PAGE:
Sometimes in S&M scenes, the master of one submissive would make a point to gather another dominant friend to talk about the submissive in the third person, commenting on how worthless and stupid the submissive is. This excited some masochists.
In the midst of this lockdown crisis, Harvard shamelessly holds a conference about how to eradicate homeschooling. This is sadistic in nature. To a country forced into homeschooling by onerous government and realizing that their children are being mistreated by schools, the Harvard elite flaunts their prestige and the power it gives them–power to take away the one thing homeschooling parents have as a safeguard. This is like a dom/sub relationship I know of once, where the master told his slave he was not allowed to keep a diary and the master had to read anything the slave wrote to anyone else.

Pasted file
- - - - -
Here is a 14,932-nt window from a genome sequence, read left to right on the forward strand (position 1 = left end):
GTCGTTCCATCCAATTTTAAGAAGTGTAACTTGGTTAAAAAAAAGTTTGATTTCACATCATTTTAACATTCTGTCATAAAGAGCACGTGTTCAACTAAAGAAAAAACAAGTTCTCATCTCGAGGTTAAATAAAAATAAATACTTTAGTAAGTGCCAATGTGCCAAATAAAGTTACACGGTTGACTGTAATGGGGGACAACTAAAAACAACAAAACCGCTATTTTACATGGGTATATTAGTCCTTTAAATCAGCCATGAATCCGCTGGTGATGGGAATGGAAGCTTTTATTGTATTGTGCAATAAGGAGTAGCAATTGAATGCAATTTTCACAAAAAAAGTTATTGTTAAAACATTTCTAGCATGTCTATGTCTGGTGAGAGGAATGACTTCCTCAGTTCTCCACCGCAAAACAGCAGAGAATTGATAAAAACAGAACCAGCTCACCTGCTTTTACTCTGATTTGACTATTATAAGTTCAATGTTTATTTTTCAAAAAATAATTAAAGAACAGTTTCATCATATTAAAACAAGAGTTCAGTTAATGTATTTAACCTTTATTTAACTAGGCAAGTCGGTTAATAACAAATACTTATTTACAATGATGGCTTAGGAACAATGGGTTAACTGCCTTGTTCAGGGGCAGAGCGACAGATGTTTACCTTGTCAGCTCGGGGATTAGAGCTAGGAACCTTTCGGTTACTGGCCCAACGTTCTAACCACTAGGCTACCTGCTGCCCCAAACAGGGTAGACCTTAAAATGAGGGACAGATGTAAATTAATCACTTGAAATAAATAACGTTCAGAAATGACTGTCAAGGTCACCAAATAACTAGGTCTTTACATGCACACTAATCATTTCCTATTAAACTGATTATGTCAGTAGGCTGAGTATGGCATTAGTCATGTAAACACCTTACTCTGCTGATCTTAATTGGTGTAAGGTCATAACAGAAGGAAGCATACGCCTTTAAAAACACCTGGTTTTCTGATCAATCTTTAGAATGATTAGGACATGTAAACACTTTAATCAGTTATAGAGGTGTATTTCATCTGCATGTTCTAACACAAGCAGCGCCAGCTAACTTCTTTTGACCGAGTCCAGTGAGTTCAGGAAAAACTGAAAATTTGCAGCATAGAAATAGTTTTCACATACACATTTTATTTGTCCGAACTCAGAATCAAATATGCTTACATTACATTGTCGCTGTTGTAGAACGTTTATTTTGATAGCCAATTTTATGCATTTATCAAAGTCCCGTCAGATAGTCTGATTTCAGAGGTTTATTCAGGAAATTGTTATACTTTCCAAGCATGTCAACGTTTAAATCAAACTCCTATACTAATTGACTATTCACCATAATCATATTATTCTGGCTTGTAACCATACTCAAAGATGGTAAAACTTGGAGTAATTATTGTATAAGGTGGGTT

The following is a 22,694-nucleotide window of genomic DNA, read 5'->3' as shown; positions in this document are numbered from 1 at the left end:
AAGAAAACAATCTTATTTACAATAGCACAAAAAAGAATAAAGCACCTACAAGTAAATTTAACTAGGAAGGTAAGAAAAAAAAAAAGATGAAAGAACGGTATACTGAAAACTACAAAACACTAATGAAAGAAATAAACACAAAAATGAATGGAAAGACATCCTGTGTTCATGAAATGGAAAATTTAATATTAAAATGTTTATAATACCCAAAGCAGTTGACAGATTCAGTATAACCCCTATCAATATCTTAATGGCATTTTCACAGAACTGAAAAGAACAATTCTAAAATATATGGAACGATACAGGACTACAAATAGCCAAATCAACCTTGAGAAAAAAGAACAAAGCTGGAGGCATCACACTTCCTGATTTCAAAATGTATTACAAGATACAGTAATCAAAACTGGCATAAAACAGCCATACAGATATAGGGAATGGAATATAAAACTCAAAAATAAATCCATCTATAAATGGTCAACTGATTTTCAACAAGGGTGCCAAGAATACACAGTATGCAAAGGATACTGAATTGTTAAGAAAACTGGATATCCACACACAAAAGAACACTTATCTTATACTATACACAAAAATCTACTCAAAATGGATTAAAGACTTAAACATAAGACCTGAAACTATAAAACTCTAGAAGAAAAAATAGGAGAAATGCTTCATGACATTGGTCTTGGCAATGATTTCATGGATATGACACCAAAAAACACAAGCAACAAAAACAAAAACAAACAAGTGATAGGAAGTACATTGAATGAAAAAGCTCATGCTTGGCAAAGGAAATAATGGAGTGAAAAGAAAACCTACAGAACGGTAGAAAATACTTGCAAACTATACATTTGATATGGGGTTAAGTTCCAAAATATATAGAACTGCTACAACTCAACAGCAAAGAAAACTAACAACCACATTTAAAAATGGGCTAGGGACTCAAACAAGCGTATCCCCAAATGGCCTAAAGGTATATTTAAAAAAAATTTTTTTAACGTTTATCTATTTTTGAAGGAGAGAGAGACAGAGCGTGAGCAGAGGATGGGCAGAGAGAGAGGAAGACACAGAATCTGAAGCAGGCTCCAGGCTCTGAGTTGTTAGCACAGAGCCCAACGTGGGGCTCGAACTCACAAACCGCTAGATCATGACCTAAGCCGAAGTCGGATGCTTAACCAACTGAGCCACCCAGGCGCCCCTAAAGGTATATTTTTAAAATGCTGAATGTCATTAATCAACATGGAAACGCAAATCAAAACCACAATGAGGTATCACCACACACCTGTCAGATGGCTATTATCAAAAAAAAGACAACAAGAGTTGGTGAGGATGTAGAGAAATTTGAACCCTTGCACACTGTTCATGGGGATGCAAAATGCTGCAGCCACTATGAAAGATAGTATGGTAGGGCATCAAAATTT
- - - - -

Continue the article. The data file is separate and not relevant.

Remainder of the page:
These pictures, posted by someone in remembrance of Waco, Texas, conjure our memories of S&M in Clinton’s era. See the sick aesthetics of men posing like matinee idols in front of a smoking crater where 75 of their fellow citizens were just killed.
I doubt Patton Oswald is so ignorant as to believe that everyone in America gets to wait out the lockdown watching Netflix and playing video games. This is excessive for the fun of it. It reminds me of when dominants would intentionally take more luxuries than submissives; for instance one couple would role play where the dominant slept in his lush bedroom while the submissive had to sleep on the floor on a sheet, and would be beaten or otherwise punished for showing any signs of not liking it.